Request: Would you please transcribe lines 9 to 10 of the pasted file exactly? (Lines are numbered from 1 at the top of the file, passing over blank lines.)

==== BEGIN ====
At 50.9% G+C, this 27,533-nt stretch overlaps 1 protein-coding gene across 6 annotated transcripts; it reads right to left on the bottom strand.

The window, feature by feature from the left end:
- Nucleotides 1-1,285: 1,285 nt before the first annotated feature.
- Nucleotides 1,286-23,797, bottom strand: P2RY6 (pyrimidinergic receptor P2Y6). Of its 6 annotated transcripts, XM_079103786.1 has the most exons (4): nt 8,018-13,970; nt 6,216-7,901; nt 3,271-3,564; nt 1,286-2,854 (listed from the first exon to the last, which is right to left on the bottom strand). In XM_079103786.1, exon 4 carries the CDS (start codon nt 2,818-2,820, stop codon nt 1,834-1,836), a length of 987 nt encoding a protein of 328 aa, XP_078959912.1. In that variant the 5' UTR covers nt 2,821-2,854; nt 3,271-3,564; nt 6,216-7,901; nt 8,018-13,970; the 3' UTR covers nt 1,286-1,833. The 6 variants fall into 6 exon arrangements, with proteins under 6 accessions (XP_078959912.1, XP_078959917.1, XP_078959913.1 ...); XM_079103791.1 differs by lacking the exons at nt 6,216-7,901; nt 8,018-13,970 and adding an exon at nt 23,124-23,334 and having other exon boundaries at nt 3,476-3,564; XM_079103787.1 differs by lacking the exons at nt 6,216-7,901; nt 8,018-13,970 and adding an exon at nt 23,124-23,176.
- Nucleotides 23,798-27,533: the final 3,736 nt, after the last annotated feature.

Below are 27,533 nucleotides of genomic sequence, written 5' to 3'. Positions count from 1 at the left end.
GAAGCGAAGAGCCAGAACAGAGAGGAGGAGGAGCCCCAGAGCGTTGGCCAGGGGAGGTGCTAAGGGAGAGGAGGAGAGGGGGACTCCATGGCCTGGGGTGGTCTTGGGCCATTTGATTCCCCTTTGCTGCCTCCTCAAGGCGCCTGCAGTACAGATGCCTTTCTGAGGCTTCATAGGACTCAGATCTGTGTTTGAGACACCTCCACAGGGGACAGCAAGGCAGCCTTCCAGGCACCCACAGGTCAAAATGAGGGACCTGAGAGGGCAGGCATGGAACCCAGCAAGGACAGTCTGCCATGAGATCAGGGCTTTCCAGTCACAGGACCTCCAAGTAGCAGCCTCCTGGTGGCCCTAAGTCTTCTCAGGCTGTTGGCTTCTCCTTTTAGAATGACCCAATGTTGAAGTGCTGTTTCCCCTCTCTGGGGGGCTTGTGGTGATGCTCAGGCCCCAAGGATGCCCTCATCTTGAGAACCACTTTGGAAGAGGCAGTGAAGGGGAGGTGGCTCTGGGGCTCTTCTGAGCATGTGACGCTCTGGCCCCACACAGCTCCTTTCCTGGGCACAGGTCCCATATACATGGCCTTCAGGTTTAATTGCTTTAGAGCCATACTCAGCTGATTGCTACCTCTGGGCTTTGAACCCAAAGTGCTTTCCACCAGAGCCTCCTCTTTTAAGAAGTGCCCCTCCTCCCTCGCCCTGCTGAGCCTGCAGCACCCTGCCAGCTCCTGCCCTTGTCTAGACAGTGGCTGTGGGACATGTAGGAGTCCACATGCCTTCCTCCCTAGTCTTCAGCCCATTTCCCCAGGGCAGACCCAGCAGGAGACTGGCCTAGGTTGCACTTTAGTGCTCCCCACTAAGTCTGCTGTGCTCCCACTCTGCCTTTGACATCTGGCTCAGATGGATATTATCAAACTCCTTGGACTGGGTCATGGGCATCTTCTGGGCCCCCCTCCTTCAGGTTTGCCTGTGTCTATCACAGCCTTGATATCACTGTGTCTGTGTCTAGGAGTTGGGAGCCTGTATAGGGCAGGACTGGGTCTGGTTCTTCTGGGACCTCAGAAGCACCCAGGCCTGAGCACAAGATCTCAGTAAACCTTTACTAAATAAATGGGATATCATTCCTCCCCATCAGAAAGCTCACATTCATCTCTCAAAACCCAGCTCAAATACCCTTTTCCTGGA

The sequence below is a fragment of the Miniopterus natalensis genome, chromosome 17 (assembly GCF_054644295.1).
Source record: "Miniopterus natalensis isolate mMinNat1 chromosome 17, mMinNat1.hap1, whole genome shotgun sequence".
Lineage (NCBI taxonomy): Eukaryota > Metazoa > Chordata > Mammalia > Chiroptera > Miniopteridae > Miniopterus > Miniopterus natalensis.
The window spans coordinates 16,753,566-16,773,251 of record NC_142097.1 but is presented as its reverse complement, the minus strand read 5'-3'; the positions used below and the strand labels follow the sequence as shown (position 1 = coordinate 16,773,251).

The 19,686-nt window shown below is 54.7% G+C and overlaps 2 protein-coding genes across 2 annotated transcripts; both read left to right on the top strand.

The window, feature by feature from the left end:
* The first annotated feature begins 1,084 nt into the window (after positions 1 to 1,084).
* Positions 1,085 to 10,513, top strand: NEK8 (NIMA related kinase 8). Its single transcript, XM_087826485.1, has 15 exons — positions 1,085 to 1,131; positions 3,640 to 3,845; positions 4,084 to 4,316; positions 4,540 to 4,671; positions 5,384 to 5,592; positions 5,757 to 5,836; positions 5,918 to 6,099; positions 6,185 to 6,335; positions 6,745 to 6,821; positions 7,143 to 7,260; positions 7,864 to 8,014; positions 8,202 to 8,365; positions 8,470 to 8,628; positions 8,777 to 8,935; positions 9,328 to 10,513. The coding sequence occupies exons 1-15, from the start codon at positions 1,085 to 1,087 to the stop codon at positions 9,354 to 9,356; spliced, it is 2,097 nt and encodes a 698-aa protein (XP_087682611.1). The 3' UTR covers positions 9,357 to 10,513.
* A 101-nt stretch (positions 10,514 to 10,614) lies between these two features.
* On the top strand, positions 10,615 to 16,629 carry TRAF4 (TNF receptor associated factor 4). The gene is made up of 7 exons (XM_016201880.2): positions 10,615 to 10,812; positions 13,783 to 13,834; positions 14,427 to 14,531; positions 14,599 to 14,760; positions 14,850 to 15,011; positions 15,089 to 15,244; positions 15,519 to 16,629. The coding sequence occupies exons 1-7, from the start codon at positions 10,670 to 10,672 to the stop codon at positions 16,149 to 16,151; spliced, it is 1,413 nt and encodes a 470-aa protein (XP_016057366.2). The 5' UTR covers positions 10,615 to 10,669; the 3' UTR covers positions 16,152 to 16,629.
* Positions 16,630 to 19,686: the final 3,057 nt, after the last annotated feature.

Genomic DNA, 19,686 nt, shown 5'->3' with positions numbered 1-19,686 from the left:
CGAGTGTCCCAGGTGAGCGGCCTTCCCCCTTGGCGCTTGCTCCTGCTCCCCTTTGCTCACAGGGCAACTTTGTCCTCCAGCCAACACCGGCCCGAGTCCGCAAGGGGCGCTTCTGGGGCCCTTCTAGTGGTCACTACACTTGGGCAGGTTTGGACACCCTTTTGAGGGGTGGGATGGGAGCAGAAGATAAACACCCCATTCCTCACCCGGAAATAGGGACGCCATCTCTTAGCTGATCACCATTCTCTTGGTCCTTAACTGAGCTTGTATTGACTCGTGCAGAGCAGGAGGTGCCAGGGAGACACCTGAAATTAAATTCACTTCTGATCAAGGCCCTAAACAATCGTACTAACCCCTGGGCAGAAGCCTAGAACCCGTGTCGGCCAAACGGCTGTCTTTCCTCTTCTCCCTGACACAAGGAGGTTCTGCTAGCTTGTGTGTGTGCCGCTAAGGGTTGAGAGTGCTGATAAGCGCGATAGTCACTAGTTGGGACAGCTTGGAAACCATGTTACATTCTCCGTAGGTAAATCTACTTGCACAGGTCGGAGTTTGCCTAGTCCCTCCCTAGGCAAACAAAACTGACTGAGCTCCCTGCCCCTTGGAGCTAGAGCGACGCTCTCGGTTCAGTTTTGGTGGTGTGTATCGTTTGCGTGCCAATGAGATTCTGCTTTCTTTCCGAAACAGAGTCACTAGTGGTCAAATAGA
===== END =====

Source record: "Miniopterus natalensis isolate mMinNat1 chromosome 17, mMinNat1.hap1, whole genome shotgun sequence".
Lineage (NCBI taxonomy): Eukaryota > Metazoa > Chordata > Mammalia > Chiroptera > Miniopteridae > Miniopterus > Miniopterus natalensis.